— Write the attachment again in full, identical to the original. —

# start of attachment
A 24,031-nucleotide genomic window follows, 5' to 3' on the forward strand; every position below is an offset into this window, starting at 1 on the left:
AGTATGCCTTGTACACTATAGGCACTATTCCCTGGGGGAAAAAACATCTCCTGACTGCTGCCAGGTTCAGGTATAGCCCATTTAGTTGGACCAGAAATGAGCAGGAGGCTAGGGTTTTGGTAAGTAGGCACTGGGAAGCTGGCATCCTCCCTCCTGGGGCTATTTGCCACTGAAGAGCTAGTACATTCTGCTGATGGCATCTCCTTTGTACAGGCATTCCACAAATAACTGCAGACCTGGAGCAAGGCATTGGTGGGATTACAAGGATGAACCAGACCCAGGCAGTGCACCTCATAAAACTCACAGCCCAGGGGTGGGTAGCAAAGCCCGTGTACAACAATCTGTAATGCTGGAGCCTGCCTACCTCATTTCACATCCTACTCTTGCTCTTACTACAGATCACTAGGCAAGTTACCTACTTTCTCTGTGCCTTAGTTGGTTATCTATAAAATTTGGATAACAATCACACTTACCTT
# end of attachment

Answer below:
A 24,031-nucleotide genomic window follows, 5' to 3' on the forward strand; every position below is an offset into this window, starting at 1 on the left:
AGTATGCCTTGTACACTATAGGCACTATTCCCTGGGGGAAAAAACATCTCCTGACTGCTGCCAGGTTCAGGTATAGCCCATTTAGTTGGACCAGAAATGAGCAGGAGGCTAGGGTTTTGGTAAGTAGGCACTGGGAAGCTGGCATCCTCCCTCCTGGGGCTATTTGCCACTGAAGAGCTAGTACATTCTGCTGATGGCATCTCCTTTGTACAGGCATTCCACAAATAACTGCAGACCTGGAGCAAGGCATTGGTGGGATTACAAGGATGAACCAGACCCAGGCAGTGCACCTCATAAAACTCACAGCCCAGGGGTGGGTAGCAAAGCCCGTGTACAACAATCTGTAATGCTGGAGCCTGCCTACCTCATTTCACATCCTACTCTTGCTCTTACTACAGATCACTAGGCAAGTTACCTACTTTCTCTGTGCCTTAGTTGGTTATCTATAAAATTTGGATAACAATCACACTTACCTT